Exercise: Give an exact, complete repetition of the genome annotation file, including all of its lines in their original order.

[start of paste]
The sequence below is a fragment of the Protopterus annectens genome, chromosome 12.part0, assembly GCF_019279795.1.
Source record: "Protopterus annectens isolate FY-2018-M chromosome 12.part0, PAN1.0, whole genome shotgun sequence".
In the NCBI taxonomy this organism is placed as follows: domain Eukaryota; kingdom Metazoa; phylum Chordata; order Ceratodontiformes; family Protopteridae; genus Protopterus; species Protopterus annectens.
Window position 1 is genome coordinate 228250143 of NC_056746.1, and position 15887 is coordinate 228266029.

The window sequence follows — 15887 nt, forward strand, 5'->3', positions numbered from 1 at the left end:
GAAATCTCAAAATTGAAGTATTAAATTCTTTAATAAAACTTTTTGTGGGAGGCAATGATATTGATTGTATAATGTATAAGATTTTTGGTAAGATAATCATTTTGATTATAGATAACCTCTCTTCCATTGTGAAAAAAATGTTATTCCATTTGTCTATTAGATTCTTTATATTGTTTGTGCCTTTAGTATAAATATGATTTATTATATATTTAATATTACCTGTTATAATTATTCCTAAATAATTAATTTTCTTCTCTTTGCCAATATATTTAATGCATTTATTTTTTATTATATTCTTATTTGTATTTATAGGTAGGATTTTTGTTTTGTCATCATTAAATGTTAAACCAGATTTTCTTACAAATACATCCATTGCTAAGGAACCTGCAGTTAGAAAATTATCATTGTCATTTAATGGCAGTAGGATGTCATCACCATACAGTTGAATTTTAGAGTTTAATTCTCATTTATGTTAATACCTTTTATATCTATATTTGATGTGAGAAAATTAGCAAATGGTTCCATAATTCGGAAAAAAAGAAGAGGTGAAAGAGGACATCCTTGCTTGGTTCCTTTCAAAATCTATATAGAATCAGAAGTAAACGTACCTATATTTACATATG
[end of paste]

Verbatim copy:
The sequence below is a fragment of the Protopterus annectens genome, chromosome 12.part0, assembly GCF_019279795.1.
Source record: "Protopterus annectens isolate FY-2018-M chromosome 12.part0, PAN1.0, whole genome shotgun sequence".
In the NCBI taxonomy this organism is placed as follows: domain Eukaryota; kingdom Metazoa; phylum Chordata; order Ceratodontiformes; family Protopteridae; genus Protopterus; species Protopterus annectens.
Window position 1 is genome coordinate 228250143 of NC_056746.1, and position 15887 is coordinate 228266029.

The window sequence follows — 15887 nt, forward strand, 5'->3', positions numbered from 1 at the left end:
GAAATCTCAAAATTGAAGTATTAAATTCTTTAATAAAACTTTTTGTGGGAGGCAATGATATTGATTGTATAATGTATAAGATTTTTGGTAAGATAATCATTTTGATTATAGATAACCTCTCTTCCATTGTGAAAAAAATGTTATTCCATTTGTCTATTAGATTCTTTATATTGTTTGTGCCTTTAGTATAAATATGATTTATTATATATTTAATATTACCTGTTATAATTATTCCTAAATAATTAATTTTCTTCTCTTTGCCAATATATTTAATGCATTTATTTTTTATTATATTCTTATTTGTATTTATAGGTAGGATTTTTGTTTTGTCATCATTAAATGTTAAACCAGATTTTCTTACAAATACATCCATTGCTAAGGAACCTGCAGTTAGAAAATTATCATTGTCATTTAATGGCAGTAGGATGTCATCACCATACAGTTGAATTTTAGAGTTTAATTCTCATTTATGTTAATACCTTTTATATCTATATTTGATGTGAGAAAATTAGCAAATGGTTCCATAATTCGGAAAAAAAGAAGAGGTGAAAGAGGACATCCTTGCTTGGTTCCTTTCAAAATCTATATAGAATCAGAAGTAAACGTACCTATATTTACATATG